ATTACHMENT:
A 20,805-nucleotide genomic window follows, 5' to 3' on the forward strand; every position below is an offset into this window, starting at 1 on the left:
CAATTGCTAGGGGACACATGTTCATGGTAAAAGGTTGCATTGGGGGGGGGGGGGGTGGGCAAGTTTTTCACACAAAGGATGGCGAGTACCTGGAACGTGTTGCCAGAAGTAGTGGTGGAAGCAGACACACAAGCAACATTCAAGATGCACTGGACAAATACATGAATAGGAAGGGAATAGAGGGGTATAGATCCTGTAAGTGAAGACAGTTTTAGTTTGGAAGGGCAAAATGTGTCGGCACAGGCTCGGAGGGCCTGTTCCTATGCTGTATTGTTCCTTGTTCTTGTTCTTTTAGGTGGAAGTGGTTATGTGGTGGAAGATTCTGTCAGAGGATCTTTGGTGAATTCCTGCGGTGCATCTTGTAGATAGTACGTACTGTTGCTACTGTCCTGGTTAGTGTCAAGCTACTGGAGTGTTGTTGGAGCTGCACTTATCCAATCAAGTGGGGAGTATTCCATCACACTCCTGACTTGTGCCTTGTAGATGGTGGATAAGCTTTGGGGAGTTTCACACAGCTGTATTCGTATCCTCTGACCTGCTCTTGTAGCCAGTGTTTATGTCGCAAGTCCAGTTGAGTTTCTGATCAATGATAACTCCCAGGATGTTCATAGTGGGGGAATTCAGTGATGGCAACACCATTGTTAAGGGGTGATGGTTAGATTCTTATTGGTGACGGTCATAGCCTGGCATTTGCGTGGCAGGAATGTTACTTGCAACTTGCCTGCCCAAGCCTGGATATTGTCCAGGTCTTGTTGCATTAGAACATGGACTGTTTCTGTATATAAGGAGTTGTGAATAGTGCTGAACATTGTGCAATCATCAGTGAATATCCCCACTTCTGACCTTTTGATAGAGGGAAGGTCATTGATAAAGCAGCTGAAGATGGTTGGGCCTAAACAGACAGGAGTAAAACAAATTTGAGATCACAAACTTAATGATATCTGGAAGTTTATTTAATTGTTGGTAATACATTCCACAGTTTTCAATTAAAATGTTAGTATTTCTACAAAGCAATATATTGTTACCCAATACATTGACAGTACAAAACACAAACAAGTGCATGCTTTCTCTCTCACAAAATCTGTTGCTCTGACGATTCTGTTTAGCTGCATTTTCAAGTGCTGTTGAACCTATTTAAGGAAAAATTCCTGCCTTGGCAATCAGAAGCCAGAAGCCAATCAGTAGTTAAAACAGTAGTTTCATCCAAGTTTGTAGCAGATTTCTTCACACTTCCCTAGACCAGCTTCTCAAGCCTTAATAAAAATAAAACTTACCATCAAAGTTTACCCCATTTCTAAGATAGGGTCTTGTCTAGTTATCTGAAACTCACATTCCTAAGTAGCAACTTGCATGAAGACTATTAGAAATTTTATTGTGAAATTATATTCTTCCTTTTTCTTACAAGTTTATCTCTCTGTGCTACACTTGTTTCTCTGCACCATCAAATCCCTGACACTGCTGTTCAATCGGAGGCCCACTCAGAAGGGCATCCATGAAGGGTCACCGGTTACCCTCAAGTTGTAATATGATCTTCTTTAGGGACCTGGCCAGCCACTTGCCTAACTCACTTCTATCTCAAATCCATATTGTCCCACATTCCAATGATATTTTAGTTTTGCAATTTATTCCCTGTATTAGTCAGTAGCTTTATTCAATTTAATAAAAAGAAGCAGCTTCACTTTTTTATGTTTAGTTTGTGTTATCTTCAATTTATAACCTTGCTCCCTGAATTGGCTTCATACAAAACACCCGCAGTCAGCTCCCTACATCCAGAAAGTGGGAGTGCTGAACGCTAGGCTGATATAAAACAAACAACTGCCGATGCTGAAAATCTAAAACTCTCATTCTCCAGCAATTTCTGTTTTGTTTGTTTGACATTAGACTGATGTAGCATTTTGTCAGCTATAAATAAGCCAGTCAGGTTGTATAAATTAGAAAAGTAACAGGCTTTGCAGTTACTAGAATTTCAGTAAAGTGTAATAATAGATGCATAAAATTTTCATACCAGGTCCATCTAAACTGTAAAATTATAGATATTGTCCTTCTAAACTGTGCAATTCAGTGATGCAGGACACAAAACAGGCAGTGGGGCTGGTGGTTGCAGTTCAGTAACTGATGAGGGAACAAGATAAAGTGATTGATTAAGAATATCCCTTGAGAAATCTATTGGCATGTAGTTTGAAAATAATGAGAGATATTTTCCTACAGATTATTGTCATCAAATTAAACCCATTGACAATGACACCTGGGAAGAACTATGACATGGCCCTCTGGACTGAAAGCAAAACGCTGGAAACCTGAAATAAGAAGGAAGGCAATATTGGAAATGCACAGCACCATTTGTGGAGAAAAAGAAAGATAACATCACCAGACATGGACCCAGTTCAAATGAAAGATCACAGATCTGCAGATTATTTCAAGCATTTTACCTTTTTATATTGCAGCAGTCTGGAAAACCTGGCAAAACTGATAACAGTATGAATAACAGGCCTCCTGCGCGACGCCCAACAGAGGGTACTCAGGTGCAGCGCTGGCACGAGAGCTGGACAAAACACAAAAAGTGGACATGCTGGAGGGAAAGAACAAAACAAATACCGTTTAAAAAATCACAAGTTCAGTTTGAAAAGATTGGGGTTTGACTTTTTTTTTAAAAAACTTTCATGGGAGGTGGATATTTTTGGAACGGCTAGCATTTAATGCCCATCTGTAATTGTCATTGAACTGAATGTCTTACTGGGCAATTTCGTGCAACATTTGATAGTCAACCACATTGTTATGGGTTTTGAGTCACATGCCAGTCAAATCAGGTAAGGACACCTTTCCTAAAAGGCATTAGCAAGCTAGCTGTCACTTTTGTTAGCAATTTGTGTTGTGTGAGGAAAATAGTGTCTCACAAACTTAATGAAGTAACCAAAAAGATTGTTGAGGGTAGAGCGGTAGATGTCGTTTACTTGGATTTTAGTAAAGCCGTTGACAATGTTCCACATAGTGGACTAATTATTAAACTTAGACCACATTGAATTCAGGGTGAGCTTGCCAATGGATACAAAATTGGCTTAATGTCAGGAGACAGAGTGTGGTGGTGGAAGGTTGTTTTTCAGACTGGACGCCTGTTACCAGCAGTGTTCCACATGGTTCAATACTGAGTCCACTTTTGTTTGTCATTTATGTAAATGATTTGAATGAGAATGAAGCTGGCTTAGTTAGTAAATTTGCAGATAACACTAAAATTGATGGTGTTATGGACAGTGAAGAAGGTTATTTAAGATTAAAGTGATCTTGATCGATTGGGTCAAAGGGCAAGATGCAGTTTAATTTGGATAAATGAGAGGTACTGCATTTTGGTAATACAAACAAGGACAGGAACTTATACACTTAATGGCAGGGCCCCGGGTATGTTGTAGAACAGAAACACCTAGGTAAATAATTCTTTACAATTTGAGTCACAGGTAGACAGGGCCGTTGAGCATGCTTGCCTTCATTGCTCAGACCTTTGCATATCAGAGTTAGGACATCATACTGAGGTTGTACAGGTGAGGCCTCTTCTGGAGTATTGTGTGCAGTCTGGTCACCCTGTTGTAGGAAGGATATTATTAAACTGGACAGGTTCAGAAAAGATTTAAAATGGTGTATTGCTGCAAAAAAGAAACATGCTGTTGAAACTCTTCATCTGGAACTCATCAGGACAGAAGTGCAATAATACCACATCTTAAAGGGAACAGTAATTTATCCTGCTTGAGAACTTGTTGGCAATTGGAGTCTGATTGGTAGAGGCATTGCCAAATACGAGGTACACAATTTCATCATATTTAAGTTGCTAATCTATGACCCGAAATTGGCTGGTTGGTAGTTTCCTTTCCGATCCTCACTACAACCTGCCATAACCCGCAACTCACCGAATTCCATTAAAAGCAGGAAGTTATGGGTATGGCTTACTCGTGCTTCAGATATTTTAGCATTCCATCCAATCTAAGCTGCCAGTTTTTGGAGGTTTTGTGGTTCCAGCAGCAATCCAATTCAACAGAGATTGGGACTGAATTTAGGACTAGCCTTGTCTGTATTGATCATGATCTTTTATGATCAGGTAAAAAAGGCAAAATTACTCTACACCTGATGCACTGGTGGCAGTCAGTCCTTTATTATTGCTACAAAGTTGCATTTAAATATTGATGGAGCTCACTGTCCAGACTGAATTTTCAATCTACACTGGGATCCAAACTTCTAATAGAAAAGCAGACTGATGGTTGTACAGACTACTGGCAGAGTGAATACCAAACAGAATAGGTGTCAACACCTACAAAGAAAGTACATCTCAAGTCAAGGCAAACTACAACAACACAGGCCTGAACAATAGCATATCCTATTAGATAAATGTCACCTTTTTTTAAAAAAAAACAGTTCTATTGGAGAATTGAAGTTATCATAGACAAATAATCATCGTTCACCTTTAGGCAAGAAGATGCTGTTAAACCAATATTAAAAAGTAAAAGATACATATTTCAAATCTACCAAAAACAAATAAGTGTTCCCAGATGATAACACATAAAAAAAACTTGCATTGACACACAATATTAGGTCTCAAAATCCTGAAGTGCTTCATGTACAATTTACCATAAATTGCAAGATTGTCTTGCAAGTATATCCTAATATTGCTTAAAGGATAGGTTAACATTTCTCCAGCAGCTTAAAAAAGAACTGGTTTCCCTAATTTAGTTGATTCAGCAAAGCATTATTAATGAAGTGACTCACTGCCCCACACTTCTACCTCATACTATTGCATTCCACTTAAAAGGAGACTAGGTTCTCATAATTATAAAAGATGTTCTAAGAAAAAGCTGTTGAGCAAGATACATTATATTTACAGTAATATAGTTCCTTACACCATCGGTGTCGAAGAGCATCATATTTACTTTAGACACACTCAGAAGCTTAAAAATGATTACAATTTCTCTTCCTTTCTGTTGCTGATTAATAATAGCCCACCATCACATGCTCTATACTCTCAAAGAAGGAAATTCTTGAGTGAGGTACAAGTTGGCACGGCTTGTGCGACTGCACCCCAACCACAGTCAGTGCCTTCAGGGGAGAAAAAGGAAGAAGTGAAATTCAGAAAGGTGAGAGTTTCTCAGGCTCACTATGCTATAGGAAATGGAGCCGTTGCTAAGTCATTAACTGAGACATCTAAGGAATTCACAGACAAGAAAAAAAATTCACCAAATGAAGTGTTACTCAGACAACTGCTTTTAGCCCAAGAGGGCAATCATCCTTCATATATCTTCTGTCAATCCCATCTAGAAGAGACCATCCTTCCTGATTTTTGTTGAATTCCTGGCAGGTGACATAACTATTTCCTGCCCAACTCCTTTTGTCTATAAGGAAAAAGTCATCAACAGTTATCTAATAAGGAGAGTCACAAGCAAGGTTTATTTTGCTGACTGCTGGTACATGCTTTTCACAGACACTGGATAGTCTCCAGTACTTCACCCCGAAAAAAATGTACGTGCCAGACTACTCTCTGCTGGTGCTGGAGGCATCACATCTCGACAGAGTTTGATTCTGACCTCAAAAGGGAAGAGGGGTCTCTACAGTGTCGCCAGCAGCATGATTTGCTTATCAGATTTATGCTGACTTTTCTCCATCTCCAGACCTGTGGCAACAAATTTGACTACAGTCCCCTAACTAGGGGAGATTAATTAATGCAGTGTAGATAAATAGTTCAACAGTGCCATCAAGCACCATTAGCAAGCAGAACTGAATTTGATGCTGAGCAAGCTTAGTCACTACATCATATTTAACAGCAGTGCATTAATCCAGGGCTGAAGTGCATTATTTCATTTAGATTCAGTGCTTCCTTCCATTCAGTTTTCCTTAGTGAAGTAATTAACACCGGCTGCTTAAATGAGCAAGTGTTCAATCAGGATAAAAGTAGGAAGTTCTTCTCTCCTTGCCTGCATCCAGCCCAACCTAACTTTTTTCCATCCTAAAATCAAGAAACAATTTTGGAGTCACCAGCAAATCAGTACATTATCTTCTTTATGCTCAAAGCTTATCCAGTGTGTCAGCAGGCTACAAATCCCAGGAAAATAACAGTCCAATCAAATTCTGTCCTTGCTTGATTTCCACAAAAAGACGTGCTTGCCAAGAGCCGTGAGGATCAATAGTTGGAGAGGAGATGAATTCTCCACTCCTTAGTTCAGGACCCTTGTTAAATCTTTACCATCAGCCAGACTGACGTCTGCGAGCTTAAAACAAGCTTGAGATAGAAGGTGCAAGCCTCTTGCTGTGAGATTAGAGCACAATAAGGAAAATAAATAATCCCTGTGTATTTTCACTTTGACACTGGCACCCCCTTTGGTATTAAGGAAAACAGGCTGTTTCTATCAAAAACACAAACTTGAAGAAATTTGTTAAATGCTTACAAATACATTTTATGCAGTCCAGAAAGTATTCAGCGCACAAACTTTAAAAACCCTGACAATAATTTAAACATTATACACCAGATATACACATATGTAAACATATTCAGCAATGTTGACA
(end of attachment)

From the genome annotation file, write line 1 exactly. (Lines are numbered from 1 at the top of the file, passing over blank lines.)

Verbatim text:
A 20,805-nucleotide genomic window follows, 5' to 3' on the forward strand; every position below is an offset into this window, starting at 1 on the left: